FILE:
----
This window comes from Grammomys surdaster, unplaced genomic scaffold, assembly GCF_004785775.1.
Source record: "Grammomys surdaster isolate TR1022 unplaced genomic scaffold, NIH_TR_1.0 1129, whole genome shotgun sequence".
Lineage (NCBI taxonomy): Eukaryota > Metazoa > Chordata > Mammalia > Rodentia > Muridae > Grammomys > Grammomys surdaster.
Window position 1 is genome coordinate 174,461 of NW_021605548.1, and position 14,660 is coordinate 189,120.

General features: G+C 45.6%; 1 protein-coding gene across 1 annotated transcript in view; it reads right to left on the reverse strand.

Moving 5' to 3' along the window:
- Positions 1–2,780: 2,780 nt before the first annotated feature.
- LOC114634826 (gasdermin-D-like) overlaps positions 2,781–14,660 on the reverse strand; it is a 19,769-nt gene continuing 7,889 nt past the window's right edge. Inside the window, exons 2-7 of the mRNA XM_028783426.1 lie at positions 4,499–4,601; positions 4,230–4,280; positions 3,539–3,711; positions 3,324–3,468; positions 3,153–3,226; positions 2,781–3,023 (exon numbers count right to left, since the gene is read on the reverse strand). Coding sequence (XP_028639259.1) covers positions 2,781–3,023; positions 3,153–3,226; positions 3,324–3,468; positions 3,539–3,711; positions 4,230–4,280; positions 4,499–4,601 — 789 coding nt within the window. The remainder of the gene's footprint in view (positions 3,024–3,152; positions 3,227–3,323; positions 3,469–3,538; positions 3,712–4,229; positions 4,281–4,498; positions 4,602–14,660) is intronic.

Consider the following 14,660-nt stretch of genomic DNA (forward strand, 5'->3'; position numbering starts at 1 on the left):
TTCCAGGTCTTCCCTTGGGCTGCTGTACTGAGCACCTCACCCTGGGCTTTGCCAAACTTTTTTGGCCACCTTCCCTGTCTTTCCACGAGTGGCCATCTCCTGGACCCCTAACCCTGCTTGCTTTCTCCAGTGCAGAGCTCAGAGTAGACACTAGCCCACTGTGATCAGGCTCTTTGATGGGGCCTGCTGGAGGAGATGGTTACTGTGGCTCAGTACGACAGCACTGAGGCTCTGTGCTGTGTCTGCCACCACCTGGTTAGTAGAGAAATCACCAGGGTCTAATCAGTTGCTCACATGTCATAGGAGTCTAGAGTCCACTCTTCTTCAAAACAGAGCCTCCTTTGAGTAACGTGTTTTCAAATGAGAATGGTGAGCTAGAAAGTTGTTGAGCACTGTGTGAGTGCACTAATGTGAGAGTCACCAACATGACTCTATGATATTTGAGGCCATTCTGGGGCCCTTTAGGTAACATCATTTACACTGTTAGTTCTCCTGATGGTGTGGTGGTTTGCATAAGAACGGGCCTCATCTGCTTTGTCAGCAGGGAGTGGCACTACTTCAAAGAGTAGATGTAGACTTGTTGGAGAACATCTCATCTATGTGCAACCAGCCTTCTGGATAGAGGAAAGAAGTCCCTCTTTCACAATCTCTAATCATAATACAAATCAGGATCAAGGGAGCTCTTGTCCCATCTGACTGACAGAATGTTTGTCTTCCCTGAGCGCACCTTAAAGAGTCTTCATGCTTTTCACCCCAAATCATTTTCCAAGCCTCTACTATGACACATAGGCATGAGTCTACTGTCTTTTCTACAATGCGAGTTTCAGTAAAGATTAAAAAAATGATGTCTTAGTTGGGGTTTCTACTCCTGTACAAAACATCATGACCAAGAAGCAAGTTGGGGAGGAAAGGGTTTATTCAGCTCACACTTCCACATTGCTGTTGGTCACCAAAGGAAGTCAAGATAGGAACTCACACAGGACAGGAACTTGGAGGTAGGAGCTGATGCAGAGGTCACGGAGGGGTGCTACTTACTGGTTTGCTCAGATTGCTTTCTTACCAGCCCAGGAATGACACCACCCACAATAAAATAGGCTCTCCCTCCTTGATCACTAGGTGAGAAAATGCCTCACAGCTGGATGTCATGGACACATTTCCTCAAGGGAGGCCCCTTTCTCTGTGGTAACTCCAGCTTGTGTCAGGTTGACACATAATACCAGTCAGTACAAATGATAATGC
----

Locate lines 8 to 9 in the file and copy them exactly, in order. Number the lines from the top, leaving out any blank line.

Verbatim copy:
- LOC114634826 (gasdermin-D-like) overlaps positions 2,781–14,660 on the reverse strand; it is a 19,769-nt gene continuing 7,889 nt past the window's right edge. Inside the window, exons 2-7 of the mRNA XM_028783426.1 lie at positions 4,499–4,601; positions 4,230–4,280; positions 3,539–3,711; positions 3,324–3,468; positions 3,153–3,226; positions 2,781–3,023 (exon numbers count right to left, since the gene is read on the reverse strand). Coding sequence (XP_028639259.1) covers positions 2,781–3,023; positions 3,153–3,226; positions 3,324–3,468; positions 3,539–3,711; positions 4,230–4,280; positions 4,499–4,601 — 789 coding nt within the window. The remainder of the gene's footprint in view (positions 3,024–3,152; positions 3,227–3,323; positions 3,469–3,538; positions 3,712–4,229; positions 4,281–4,498; positions 4,602–14,660) is intronic.

Consider the following 14,660-nt stretch of genomic DNA (forward strand, 5'->3'; position numbering starts at 1 on the left):